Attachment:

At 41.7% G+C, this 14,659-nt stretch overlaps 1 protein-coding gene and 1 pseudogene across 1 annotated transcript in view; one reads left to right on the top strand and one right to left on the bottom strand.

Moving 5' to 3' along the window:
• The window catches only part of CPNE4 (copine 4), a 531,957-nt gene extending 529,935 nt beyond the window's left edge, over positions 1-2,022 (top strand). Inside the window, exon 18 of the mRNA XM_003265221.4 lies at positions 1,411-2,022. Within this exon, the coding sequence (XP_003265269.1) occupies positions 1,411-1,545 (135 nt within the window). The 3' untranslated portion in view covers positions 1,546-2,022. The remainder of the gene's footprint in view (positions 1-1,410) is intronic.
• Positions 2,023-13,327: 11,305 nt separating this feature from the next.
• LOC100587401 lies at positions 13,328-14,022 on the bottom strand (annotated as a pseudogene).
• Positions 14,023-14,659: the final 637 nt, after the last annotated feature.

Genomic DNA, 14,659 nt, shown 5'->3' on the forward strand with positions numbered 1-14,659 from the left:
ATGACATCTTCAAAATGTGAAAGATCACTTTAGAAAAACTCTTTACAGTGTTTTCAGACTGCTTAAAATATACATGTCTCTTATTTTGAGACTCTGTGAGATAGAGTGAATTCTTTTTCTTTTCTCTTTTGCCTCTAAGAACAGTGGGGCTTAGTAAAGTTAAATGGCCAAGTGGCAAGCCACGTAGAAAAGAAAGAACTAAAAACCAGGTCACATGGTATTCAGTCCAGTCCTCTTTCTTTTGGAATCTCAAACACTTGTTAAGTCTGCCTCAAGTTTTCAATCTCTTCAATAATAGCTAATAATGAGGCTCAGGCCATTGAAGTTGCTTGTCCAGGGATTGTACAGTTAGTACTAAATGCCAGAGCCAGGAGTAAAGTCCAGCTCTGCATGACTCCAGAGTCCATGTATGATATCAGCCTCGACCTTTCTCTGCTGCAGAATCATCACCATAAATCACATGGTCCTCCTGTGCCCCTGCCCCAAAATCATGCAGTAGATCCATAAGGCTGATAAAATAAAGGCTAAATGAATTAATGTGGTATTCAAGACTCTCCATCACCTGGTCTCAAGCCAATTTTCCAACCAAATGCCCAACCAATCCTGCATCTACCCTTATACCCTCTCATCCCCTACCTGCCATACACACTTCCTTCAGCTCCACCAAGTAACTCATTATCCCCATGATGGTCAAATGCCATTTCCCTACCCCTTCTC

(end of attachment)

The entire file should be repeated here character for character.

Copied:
At 41.7% G+C, this 14,659-nt stretch overlaps 1 protein-coding gene and 1 pseudogene across 1 annotated transcript in view; one reads left to right on the top strand and one right to left on the bottom strand.

Moving 5' to 3' along the window:
• The window catches only part of CPNE4 (copine 4), a 531,957-nt gene extending 529,935 nt beyond the window's left edge, over positions 1-2,022 (top strand). Inside the window, exon 18 of the mRNA XM_003265221.4 lies at positions 1,411-2,022. Within this exon, the coding sequence (XP_003265269.1) occupies positions 1,411-1,545 (135 nt within the window). The 3' untranslated portion in view covers positions 1,546-2,022. The remainder of the gene's footprint in view (positions 1-1,410) is intronic.
• Positions 2,023-13,327: 11,305 nt separating this feature from the next.
• LOC100587401 lies at positions 13,328-14,022 on the bottom strand (annotated as a pseudogene).
• Positions 14,023-14,659: the final 637 nt, after the last annotated feature.

Genomic DNA, 14,659 nt, shown 5'->3' on the forward strand with positions numbered 1-14,659 from the left:
ATGACATCTTCAAAATGTGAAAGATCACTTTAGAAAAACTCTTTACAGTGTTTTCAGACTGCTTAAAATATACATGTCTCTTATTTTGAGACTCTGTGAGATAGAGTGAATTCTTTTTCTTTTCTCTTTTGCCTCTAAGAACAGTGGGGCTTAGTAAAGTTAAATGGCCAAGTGGCAAGCCACGTAGAAAAGAAAGAACTAAAAACCAGGTCACATGGTATTCAGTCCAGTCCTCTTTCTTTTGGAATCTCAAACACTTGTTAAGTCTGCCTCAAGTTTTCAATCTCTTCAATAATAGCTAATAATGAGGCTCAGGCCATTGAAGTTGCTTGTCCAGGGATTGTACAGTTAGTACTAAATGCCAGAGCCAGGAGTAAAGTCCAGCTCTGCATGACTCCAGAGTCCATGTATGATATCAGCCTCGACCTTTCTCTGCTGCAGAATCATCACCATAAATCACATGGTCCTCCTGTGCCCCTGCCCCAAAATCATGCAGTAGATCCATAAGGCTGATAAAATAAAGGCTAAATGAATTAATGTGGTATTCAAGACTCTCCATCACCTGGTCTCAAGCCAATTTTCCAACCAAATGCCCAACCAATCCTGCATCTACCCTTATACCCTCTCATCCCCTACCTGCCATACACACTTCCTTCAGCTCCACCAAGTAACTCATTATCCCCATGATGGTCAAATGCCATTTCCCTACCCCTTCTC